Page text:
There are also some theoretical shortcomings in the book. I have already mentioned the lack of a serious discussion of rents, but given that the book is concerned with mapping the International Division of Digital Labour, it is notable that no reference is made to other academic analyses of the International Division of Labour, for example the extensive literature on commodity chains or David Levy’s (2008) exemplary work on Global Production Networks, which would significantly strengthen Fuchs’ analysis here. In Levy’s work, for example, much is made of the various institutions that regulate, and produce discourses on, the global division of labour, drawing upon Gramsci’s idea of hegemony. This would be an invaluable addition to Fuchs’ analysis, as it would further explain how the IDDL is institutionalized and reproduced (a question that is left unanswered in the book). More importantly, it could help to indicate where possible fault lines might lie within these networks.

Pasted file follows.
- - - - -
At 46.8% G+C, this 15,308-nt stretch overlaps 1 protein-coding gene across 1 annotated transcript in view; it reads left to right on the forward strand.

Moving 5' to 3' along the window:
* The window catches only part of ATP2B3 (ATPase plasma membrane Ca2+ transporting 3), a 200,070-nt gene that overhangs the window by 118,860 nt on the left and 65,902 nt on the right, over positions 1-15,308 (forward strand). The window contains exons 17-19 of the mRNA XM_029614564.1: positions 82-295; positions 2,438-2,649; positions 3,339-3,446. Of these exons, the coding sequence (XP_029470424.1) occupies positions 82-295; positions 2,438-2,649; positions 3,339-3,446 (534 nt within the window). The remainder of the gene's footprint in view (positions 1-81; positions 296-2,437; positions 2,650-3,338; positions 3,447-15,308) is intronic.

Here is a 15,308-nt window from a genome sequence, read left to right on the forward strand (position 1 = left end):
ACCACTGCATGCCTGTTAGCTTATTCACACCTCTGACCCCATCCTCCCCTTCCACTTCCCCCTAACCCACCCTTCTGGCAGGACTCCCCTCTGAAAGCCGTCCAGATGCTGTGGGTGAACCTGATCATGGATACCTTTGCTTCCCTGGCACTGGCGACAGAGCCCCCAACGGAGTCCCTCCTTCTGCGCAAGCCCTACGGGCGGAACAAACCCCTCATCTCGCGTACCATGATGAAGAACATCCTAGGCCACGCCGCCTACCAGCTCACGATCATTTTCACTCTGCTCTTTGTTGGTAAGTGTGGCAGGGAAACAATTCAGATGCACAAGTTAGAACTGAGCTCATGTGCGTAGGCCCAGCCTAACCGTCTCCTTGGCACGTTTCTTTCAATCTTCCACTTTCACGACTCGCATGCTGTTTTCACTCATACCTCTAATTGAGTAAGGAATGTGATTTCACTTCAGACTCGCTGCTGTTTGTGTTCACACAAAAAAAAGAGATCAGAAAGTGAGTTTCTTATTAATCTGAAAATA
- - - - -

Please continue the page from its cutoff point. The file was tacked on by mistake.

Despite these complaints, there is much to recommend this book, not least the scale of its ambition and purview. Although much of the book focuses on prosumption, Facebook, and the Internet, the overall argument points to the many and varied forms of labour that enable these activities. If I have complained that SNS users receive a more rigorous treatment than labourers further up the Internet commodity chain, the book is invaluable in drawing attention to them, and providing the outline of a political-economic framework within which this form of collective worker can be better understood and analysed both theoretically, and for its political possibilities of class recomposition. As such, and although the book is written and framed as a contribution to communication and media studies, it has value for anyone with an interest in work, organization, international business or political economy. Several of the chapters will be useful, stand alone resources for teaching across these areas, and the arguments concerning Facebook and digital prosumption will be useful for researchers wanting to better understand the dynamics of value production and exploitation on digital media. Finally the discussion of Occupy is important in its own right and will be useful to anyone with an interest in the role of communications and social media in the new social movements. It is an excellent corrective to the more popular discourses of technological determinism surrounding protest in the media today. Finally, the overall framework has great promise theoretically and conceptually and indicates areas where attention should be focussed both empirically and theoretically to investigate further the global production network of digital communications. In this sense the book as a whole maps out a fertile research project for Marxist studies of work and organization, as well as media and communication studies.